Once appointed, the executor is responsible for taking possession and control of the assets in the estate. Sixty days after appointment, he must submit Form AOC-841,an accounting of all assets and their value at the time of death. The executor must notify all beneficiaries named in the will of their pending inheritances and is required to pay all outstanding debts and taxes before any assets are distributed. The executor is also responsible for selling assets if directed to do by the will. Finally, the executor must disburse the estate's assets to the deceased's beneficiaries in accordance with his wishes. Distribution of assets cannot occur earlier than six months after the executor's appointment. A final settlement showing all disbursements must be filed with the probate court using Form AOC-846.

Bond and Surety

Kentucky law requires that the executor, also known as a fiduciary, signs a bond at the beginning of the probate process. This bond is the fiduciary's promise that he will properly perform the duties required by law in his role as executor of the decedent's estate. The executor must also post a surety on this bond. The surety is insurance, which may be provided by a third party individual or insurance company. It will be used to pay beneficiaries in the event that the executor acts improperly. Kentucky law permits an executor to forgo the surety if the will does not require it and all beneficiaries agree that it is not necessary.

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Executor of Estate Law in Ohio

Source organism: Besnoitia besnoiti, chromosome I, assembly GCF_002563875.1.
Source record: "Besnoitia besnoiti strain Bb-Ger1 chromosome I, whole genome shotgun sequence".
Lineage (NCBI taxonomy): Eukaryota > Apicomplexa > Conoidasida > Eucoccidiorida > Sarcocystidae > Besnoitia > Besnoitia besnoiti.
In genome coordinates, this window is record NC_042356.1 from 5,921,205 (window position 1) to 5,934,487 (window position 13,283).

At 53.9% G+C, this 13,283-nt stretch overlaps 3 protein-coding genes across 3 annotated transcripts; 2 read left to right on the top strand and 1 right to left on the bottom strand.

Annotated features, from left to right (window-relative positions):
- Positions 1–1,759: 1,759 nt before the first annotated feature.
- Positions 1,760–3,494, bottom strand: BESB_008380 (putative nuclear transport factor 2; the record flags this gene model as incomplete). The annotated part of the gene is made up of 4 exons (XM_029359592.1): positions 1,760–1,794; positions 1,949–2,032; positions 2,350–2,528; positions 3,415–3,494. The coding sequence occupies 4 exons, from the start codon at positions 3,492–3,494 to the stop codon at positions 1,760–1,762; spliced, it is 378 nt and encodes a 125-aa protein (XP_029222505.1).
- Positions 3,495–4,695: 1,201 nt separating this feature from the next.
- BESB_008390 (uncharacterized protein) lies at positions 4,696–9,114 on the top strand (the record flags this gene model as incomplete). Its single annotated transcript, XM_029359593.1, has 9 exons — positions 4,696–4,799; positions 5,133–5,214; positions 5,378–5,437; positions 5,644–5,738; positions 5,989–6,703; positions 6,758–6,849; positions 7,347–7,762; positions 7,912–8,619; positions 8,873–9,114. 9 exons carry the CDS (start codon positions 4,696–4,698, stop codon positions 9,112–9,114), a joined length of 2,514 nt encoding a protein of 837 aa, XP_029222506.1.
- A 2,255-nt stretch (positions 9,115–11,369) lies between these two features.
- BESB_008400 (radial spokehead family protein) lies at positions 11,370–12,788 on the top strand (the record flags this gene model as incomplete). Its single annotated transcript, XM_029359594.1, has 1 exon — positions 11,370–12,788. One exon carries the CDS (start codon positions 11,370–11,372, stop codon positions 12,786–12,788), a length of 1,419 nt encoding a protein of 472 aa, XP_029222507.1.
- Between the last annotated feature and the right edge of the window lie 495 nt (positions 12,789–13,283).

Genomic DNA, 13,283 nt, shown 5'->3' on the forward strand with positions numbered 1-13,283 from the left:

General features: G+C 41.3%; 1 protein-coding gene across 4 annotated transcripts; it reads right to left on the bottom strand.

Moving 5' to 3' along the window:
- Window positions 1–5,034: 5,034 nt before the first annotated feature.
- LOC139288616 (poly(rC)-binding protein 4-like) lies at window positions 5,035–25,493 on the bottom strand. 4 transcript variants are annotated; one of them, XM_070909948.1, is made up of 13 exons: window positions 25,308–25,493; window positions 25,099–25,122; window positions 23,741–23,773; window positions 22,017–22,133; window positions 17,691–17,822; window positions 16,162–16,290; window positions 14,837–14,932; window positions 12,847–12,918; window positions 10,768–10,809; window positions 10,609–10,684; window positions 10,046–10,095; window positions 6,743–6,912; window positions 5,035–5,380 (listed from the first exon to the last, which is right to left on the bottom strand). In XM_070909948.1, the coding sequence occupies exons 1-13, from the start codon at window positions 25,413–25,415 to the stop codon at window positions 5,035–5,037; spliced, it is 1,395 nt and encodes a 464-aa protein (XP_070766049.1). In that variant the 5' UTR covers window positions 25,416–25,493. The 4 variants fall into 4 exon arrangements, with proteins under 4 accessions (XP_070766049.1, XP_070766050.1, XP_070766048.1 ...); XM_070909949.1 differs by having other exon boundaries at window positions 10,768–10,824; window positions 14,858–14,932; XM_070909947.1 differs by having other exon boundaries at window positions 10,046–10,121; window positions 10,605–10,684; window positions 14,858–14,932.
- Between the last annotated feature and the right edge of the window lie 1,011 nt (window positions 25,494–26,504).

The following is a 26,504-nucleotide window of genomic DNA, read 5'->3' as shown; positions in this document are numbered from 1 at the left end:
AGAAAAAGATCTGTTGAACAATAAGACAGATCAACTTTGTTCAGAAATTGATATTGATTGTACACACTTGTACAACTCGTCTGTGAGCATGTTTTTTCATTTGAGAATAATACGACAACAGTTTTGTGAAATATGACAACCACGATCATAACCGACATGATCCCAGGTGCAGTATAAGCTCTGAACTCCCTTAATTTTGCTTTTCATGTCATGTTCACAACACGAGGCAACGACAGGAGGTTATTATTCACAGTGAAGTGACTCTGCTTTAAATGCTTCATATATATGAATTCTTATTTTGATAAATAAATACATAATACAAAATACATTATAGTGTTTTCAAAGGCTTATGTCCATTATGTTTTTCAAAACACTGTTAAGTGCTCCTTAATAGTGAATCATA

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Iowa State Laws on Executors

Probate is the process by which your estate is transferred to your beneficiaries after your death. An executor is the person you appointed in your will who is responsible for overseeing the probate process. In Iowa, the executor is also referred to as the personal representative. Your executor has a duty to act in accordance with your wishes and in the best interests of your beneficiaries.

What Happens After an Estate Has Been Probated?

Whether a person dies with our without a will, in most cases, his estate must go through the probate process. Although state probate laws vary, the probate process is fairly uniform throughout the United States. It is generally a court-supervised process for gathering the assets of the deceased, paying his creditors and taxes and then distributing his remaining assets to his beneficiaries if there is a will -- or to his heirs, according to the state's laws of intestate succession, if there is no will. During the probate process, real property owned by the deceased is retitled to his beneficiaries or heirs. To open probate and begin the process, an interested party, typically a beneficiary or heir, must file a petition with the state court that handles probate.

Probate Laws in Missouri

When someone dies in Missouri or dies owning property in Missouri, Missouri’s probate laws outline the procedures for processing the decedent’s estate, including determining whether the decedent’s will is valid, how to prove its validity in court, and who receives a decedent's property if he died without a valid will. These probate laws are located in Missouri Revised Statues, Chapter 474, formally known as the Missouri Probate Code.